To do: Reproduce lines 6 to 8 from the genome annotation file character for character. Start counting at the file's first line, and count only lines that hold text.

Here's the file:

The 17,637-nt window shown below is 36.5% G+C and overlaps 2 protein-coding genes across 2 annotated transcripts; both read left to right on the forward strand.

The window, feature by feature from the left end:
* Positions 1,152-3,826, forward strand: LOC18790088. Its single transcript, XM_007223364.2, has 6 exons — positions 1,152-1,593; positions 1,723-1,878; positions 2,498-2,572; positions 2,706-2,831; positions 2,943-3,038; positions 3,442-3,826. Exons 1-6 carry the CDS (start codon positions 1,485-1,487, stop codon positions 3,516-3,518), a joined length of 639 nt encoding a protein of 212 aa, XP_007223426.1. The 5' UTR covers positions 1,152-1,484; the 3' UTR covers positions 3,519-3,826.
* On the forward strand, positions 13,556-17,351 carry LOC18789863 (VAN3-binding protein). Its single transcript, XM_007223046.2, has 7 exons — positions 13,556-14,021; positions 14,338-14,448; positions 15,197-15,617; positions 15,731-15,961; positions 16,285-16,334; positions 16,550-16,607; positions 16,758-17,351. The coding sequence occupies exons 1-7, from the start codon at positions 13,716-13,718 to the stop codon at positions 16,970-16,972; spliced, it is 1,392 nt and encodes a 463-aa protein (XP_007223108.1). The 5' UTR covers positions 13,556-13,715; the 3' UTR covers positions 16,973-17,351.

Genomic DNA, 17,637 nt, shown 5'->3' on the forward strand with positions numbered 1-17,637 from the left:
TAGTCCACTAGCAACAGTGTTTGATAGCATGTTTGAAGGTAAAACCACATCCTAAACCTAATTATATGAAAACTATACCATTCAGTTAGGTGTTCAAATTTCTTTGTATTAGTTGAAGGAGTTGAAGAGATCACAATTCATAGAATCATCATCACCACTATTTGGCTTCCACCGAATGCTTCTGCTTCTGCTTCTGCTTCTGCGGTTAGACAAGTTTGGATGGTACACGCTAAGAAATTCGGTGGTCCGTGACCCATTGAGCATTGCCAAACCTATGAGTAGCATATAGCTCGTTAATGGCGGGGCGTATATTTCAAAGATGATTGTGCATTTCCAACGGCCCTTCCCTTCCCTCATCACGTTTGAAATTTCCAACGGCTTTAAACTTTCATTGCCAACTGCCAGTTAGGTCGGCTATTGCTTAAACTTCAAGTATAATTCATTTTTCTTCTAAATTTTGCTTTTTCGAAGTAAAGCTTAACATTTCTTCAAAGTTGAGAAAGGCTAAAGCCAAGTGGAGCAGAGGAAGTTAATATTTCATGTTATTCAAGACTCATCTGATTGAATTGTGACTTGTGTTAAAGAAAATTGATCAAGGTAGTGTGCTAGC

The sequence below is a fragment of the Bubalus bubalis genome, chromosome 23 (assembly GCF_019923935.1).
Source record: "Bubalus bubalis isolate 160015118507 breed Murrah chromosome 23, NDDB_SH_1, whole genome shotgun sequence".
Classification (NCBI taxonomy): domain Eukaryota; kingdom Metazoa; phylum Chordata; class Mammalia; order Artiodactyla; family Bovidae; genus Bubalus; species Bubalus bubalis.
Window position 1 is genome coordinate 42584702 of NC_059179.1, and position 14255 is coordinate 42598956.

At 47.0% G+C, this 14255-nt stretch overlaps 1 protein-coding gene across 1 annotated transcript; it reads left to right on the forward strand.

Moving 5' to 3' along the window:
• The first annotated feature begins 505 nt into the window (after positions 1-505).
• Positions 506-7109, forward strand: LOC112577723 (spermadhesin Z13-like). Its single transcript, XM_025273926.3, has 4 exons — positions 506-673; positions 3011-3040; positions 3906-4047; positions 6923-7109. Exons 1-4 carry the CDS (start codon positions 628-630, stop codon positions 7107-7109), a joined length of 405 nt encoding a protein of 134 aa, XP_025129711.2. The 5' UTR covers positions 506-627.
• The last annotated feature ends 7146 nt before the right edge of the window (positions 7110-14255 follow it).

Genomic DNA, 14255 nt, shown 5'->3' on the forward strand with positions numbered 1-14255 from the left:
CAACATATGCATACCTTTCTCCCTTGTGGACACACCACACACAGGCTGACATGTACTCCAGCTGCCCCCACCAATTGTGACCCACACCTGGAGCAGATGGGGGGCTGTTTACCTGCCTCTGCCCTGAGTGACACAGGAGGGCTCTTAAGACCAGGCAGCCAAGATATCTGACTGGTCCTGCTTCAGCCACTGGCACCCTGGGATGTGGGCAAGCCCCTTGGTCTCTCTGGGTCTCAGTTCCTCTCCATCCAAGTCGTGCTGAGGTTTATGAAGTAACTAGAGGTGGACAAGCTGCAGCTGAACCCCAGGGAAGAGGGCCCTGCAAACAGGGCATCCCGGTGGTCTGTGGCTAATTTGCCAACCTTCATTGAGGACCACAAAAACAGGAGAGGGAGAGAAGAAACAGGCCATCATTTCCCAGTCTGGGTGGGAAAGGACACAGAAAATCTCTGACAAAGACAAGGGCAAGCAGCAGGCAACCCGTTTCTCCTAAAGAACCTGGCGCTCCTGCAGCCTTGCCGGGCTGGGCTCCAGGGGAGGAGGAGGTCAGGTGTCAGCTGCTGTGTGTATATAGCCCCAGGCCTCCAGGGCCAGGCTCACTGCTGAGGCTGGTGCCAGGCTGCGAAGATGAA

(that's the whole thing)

TAGTCCACTAGCAACAGTGTTTGATAGCATGTTTGAAGGTAAAACCACATCCTAAACCTAATTATATGAAAACTATACCATTCAGTTAGGTGTTCAAATTTCTTTGTATTAGTTGAAGGAGTTGAAGAGATCACAATTCATAGAATCATCATCACCACTATTTGGCTTCCACCGAATGCTTCTGCTTCTGCTTCTGCTTCTGCGGTTAGACAAGTTTGGATGGTACACGCTAAGAAATTCGGTGGTCCGTGACCCATTGAGCATTGCCAAACCTATGAGTAGCATATAGCTCGTTAATGGCGGGGCGTATATTTCAAAGATGATTGTGCATTTCCAACGGCCCTTCCCTTCCCTCATCACGTTTGAAATTTCCAACGGCTTTAAACTTTCATTGCCAACTGCCAGTTAGGTCGGCTATTGCTTAAACTTCAAGTATAATTCATTTTTCTTCTAAATTTTGCTTTTTCGAAGTAAAGCTTAACATTTCTTCAAAGTTGAGAAAGGCTAAAGCCAAGTGGAGCAGAGGAAGTTAATATTTCATGTTATTCAAGACTCATCTGATTGAATTGTGACTTGTGTTAAAGAAAATTGATCAAGGTAGTGTGCTAGC

The sequence below is a fragment of the Bubalus bubalis genome, chromosome 23 (assembly GCF_019923935.1).
Source record: "Bubalus bubalis isolate 160015118507 breed Murrah chromosome 23, NDDB_SH_1, whole genome shotgun sequence".